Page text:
You haven’t really seen Northland unless you’ve visited the ‘big three’: Cape Reinga, Ninety Mile beach and Te Paki Giant Sand Dunes. All three are located far North, in a wild and remote area where barely any people live, so be prepared for a long drive – pack your lunch and change of clothes with you, make sure you have enough of water, wearing sunscreen and a hat. There are also bus tours, departing daily at 8 am from Kerikeri.

We were driving ourselves, so made sure we reach Cape Reinga as early as possible – before the arrival of the buses – to have this spiritual spot entirely for ourselves. A short walk to the left on the way from carpark to lighthouse is often overlooked by visitors but we can’t recommend it enough – such a scenic walk through the cliffs down to the beautiful wild beach! On the way back from Cape Reinga visit giant sand dunes (gravel road!) and one of the short detour roads leading magnificent Ninety Mile beach.

Day 6: Whangaroa Harbour

Stay at: Marlin Hotel & Restaurant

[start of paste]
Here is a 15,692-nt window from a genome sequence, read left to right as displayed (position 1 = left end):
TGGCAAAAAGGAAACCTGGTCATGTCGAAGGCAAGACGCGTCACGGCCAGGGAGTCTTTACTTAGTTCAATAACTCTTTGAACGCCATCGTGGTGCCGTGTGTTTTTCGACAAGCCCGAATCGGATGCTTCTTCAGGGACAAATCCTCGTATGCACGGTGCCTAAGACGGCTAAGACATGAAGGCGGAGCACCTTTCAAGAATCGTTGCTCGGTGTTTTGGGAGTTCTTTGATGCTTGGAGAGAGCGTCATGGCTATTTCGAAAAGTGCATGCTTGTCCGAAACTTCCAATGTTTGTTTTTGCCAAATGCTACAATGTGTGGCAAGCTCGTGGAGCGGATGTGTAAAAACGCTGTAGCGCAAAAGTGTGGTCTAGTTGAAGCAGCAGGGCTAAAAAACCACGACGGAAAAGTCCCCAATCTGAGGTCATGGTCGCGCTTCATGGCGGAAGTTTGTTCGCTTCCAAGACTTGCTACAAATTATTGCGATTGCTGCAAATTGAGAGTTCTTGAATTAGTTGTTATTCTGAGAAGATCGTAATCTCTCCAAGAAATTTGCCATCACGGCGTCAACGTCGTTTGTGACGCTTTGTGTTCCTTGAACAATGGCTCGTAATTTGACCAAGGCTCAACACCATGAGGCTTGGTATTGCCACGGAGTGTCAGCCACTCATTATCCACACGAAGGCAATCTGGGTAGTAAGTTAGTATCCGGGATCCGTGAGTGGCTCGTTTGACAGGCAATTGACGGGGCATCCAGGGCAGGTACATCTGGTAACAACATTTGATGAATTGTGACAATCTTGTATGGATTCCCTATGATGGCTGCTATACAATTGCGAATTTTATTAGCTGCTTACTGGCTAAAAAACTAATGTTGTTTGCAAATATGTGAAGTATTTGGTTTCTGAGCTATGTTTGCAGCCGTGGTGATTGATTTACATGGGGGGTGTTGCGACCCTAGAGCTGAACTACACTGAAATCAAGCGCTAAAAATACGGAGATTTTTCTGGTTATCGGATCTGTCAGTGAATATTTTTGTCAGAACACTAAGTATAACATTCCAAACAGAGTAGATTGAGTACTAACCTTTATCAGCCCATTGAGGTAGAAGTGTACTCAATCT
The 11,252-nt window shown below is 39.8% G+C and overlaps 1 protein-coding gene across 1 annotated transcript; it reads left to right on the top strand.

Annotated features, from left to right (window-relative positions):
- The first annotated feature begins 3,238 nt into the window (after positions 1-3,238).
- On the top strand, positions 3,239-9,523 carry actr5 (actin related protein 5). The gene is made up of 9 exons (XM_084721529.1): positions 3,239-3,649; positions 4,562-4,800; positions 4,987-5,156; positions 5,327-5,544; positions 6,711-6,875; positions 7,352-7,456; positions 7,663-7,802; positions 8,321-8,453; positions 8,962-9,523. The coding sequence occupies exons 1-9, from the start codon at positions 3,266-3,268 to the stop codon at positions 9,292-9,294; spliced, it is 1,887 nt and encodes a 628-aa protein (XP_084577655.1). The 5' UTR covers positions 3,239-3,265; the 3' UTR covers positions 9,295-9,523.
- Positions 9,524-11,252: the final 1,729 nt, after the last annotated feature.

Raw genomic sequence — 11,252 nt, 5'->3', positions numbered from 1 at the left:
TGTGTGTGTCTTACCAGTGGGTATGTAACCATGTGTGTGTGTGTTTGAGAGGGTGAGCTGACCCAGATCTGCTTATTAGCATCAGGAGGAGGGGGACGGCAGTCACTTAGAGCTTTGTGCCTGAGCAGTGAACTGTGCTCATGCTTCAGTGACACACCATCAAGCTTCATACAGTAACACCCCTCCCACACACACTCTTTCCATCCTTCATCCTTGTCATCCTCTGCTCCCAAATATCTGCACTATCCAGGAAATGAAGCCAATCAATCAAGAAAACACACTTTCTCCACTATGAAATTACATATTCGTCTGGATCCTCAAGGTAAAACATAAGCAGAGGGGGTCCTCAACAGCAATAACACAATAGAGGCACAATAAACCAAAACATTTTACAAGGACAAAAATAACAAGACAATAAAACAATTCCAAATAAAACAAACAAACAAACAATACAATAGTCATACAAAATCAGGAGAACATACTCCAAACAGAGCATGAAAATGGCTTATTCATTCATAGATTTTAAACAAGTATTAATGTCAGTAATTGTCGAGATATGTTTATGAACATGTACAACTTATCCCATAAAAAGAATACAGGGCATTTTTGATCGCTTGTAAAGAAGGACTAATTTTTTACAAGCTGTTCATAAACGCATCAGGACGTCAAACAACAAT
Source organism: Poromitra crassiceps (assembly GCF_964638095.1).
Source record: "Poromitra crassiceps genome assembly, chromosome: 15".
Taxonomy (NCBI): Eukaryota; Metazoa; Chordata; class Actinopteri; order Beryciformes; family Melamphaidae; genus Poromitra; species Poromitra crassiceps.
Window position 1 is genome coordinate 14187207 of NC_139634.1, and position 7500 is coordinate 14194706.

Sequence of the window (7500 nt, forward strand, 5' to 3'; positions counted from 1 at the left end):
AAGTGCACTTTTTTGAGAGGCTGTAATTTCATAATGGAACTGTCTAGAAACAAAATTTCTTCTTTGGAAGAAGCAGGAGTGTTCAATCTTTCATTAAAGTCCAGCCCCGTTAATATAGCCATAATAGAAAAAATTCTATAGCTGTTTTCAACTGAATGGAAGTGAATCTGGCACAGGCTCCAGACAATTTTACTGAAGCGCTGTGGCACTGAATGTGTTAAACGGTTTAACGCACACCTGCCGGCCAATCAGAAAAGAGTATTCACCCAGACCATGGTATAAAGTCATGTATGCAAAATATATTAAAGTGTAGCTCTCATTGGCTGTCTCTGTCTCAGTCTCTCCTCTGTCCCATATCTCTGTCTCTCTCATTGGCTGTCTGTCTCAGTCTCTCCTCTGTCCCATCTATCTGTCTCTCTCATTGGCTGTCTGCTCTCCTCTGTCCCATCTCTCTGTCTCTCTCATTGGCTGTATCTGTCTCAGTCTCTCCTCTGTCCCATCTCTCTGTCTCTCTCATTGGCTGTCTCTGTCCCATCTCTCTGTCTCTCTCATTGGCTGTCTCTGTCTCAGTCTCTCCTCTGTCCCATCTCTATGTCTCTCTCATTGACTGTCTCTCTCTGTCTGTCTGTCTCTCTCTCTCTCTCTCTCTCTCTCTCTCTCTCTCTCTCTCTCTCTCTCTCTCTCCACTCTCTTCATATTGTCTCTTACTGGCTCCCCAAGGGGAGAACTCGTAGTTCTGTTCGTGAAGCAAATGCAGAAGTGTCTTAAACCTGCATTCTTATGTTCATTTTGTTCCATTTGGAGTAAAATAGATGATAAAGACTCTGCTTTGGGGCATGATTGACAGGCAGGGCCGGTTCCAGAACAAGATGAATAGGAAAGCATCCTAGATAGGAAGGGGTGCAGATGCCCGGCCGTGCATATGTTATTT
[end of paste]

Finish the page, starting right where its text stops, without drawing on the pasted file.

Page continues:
Eat at: Mangonui Fish Shop

Whangaroa Harbour is a bit off beaten track but that’s exactly what makes it so worth visiting. This and the most incredible views out there. Even the view from the hotel over all the yachts parked at the harbor is amazing but wait before you see the entire harbour as a 360 degrees’ panorama from the top of St. Paul’s Rock! This short 600 m hike is not very challenging, though quite unusual as you’ll have to use chains to get to the very top but the effort is so worth those breathtaking views from above! Another coolest track lies about 20-minute drive from St. Paul’s and is called Mahinepua Peninsula Track. It’s a 6 km return track that includes lots of steps up and down the hills but trust us, with all the gorgeous beaches and scenic lookouts you won’t even notice the distance! Highly recommended. 

Days 7-8: Paihia

Stay at: Scenic Hotel Bay of Islands

Eat at: Charlotte’s Kitchen (Paihia), Duke of Marlborough and Pompallier House (Russell)